Endowment insurance provides for the payment of a sum of money at the end of the endowment period. It may be made payable at the time when a child is about to enter university, or when the insured person plans to retire, or at any other date.

Group insurance covers a group of persons in the same occupation or industry, working for the same employer. It is issued in most cases without medical examination, and the employer and the employee usually share the cost, the employee's portion being deducted from wages.

Most Canadians who apply for life insurance get it. There are "extra-risk" policies, which require higher than ordinary premiums, but of the policies purchased by Canadians in 1969 only four per cent were in this class. The reasons were: 30 per cent because of heart disease, 12 per cent because of weight problems, 28 per cent because of other physical impairments, 20 per cent because of dangerous occupations, and 10 per cent for other reasons.

It is worth noting that two out of every three dollars paid out in benefit payments by Canadian life insurance companies go to living policy-holders. In the main, these are payments of matured endowments, annuities, disability benefits, cash surrender values, and policy dividends. In 1970 these payments totalled $851 million.

A life annuity provides for the payment of money in the form of an income for the remaining lifetime of the owner of the contract, thus robbing old age of the fear of destitution. If the annuitant dies within the period of a guaranteed annuity policy, the income payments are continued to a beneficiary named by the annuitant for the balance of the guaranteed period.

Planning life insurance

There are principles to be observed in investing in insurance. They involve analysis (how much will be needed) and planning (what sort of policy). How much insurance you buy is a matter of desires, needs and costs.

It is not too strong to say that programming is the vital element in good life insurance. Planning the future should include facing up to the facts of life, analysing the risks, determining the available means for meeting them, and arranging a programme designed to meet them most effectively.

This means far more than "buying insurance". It means fitting life insurance in with other secured assets so as to project one's support into the future for so long as one's family needs it. It means trying to make sure that one's desires in the way of comfort, education and a good start in life will be given one's children.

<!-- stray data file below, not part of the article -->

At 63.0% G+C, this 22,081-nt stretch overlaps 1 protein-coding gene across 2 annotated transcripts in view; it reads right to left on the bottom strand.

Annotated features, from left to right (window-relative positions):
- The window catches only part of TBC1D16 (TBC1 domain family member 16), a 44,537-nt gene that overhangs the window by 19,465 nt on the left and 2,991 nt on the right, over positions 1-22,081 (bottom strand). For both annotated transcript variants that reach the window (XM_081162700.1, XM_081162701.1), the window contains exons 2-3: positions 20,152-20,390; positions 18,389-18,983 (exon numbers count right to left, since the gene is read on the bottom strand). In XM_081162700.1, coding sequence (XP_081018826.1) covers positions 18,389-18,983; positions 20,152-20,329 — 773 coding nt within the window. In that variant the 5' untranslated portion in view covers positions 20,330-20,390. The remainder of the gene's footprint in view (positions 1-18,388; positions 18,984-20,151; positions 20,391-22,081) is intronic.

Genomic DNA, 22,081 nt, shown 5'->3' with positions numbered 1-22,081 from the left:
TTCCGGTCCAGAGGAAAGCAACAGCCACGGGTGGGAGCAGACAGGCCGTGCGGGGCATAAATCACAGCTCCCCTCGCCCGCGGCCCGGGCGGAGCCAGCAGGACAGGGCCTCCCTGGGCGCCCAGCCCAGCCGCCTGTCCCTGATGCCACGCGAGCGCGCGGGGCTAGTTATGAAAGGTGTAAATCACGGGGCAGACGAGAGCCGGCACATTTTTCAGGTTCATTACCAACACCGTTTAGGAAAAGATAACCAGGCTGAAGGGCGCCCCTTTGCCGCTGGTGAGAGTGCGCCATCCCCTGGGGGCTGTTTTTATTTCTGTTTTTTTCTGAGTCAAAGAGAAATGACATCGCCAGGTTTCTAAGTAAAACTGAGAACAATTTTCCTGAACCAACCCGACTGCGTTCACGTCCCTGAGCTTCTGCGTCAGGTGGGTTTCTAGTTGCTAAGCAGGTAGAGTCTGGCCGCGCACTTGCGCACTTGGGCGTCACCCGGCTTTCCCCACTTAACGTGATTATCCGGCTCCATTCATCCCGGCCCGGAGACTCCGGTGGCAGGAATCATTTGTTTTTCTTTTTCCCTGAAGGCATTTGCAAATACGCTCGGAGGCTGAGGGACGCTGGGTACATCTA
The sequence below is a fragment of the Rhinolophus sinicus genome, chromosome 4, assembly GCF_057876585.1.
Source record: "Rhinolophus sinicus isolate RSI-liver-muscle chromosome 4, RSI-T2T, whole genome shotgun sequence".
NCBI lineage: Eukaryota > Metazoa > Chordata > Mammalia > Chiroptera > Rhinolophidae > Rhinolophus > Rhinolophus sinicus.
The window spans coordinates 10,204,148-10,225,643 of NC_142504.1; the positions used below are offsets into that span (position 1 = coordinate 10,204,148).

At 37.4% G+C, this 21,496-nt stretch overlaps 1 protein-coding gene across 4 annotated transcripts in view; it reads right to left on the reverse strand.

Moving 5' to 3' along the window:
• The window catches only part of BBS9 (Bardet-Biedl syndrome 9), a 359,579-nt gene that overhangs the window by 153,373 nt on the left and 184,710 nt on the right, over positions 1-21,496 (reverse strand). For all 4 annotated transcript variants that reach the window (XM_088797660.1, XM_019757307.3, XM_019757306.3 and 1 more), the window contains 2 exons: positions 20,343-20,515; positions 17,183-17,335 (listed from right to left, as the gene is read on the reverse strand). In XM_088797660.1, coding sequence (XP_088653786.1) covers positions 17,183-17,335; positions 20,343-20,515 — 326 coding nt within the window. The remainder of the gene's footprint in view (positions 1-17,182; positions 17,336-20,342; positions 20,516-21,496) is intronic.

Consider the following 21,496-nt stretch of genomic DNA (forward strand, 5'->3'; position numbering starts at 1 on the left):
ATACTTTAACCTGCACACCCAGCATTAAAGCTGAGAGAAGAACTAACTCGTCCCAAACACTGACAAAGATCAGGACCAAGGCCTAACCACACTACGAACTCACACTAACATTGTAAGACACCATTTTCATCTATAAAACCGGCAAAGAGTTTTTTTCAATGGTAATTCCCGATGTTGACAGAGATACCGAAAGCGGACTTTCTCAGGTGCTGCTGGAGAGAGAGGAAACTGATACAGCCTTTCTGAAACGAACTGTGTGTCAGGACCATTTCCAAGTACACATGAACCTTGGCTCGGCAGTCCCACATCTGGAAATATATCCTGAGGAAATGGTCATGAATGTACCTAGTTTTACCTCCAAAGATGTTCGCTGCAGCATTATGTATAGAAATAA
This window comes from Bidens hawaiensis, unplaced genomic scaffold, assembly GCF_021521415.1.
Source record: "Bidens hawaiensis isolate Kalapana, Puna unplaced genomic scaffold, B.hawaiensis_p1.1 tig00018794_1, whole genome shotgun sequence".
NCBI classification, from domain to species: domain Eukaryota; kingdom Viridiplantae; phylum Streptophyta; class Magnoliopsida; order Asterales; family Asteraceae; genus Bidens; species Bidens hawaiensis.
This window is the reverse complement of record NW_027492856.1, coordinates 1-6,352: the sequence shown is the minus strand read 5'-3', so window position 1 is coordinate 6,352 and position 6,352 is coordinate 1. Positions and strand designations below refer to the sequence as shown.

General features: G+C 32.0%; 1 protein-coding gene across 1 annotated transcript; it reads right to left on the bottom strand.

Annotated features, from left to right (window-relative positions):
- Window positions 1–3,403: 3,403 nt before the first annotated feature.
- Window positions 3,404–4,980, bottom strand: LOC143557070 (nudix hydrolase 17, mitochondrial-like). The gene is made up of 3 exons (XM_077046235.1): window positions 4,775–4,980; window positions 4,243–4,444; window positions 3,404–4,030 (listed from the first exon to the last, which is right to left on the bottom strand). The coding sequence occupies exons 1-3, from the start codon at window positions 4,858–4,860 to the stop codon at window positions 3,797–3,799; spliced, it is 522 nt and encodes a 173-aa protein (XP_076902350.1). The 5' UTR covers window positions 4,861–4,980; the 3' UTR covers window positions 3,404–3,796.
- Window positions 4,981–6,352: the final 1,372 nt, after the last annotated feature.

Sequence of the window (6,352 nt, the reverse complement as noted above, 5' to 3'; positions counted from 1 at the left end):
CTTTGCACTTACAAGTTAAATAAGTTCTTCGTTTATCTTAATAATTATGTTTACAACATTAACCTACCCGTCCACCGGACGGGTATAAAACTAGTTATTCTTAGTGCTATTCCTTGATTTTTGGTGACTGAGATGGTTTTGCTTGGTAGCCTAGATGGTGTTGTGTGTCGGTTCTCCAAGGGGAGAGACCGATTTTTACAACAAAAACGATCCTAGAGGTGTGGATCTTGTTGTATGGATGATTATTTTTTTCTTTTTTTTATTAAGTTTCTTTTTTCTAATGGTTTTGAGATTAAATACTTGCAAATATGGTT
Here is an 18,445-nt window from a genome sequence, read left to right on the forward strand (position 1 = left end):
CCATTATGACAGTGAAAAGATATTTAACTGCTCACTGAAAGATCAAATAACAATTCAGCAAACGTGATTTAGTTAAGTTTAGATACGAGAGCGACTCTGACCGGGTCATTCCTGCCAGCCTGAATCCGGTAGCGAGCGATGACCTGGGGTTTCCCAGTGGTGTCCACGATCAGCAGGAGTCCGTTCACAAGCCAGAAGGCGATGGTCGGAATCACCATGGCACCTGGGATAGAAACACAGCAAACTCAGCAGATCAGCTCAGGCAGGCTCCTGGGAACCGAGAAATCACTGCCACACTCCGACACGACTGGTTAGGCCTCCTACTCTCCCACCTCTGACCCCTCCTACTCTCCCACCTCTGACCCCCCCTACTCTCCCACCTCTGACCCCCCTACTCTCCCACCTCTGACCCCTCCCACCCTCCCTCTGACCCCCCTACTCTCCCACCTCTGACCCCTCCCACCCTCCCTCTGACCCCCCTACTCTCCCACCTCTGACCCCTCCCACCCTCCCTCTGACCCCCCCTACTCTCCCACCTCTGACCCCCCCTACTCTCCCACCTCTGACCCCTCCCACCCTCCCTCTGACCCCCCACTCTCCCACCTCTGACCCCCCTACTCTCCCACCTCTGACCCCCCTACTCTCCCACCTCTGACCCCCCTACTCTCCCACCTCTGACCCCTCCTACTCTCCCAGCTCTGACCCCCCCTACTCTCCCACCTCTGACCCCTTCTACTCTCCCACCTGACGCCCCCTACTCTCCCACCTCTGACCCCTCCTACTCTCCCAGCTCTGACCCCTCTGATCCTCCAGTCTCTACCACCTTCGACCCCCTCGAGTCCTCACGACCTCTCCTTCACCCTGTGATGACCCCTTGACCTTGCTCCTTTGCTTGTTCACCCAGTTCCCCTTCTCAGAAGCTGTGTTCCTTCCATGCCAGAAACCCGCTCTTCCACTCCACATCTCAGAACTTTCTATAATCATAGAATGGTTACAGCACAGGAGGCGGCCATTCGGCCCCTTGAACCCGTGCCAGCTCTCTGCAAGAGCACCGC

Although we have not seen it in any textbooks, the following may be a sensible way to approach a solution of the problem of how much life insurance to carry.

What were your personal expenses last year (for clothes, travelling, entertaining, lunches, magazines, books, tobacco, and all the rest)? What did you pay in life, annuity, and health insurance premiums, pension fund contributions, taxes, and investments last year? What did you spend on other things that will not be needed by your family?

Deduct the sum of these personal expenditures from your net income for the year (gross income less tax, unemployment insurance, and any other similar deductions). What is left should tell you as nearly as is important the annual amount needed to maintain your present living establishment and dependents on the same standard as last year. What is not available through widow's pension, government allowances, return on investments, etc., can be provided by insurance.

The qualified life insurance agent is competent to sit down with a man and help him to make a programme that will do with maximum benefit the things a man wants done. He will continue to give service when circumstances change in such a way as to modify needs. He will serve the beneficiaries by discussing with them arrangements for the payment of policy proceeds in the way best suited to their particular needs.

Property insurance

Property insurance differs from life insurance in its operation, though not in the principles of insurance. When a person invests in any form of life insurance he is protecting himself and others against an event that is sure to happen sooner or later. When he takes out property insurance of any kind he is investing in protection against an event that may or may not happen.

The business of fire insurance, like that of life insurance, is founded on the doctrine of averages. It cannot be known whether a particular property will be burned down, but there is reasonable probability, based upon statistical experience, that about the same proportion of all similar property exposed to fire will be burned in a year.

The first step toward setting up a fire insurance programme on business premises or on a home, is to appraise the value of your property. A home inventory should list all goods — furniture, clothing, books, musical instruments, tools, paintings, silverware, and all other personal property of those living in the house or apartment. A copy should be kept in a safety deposit box with other valuable papers.

In a typical year the most frequent known causes of fire in Canada, as reported in Canada Year Book, are in this order: smokers' carelessness, electrical wiring and appliances; stoves, furnaces, boilers and smoke pipes; matches; lightning; petroleum and its products; defective and over-heated chimneys and flues. Fire insurance claims in Canada run at the rate of about $180 million a year.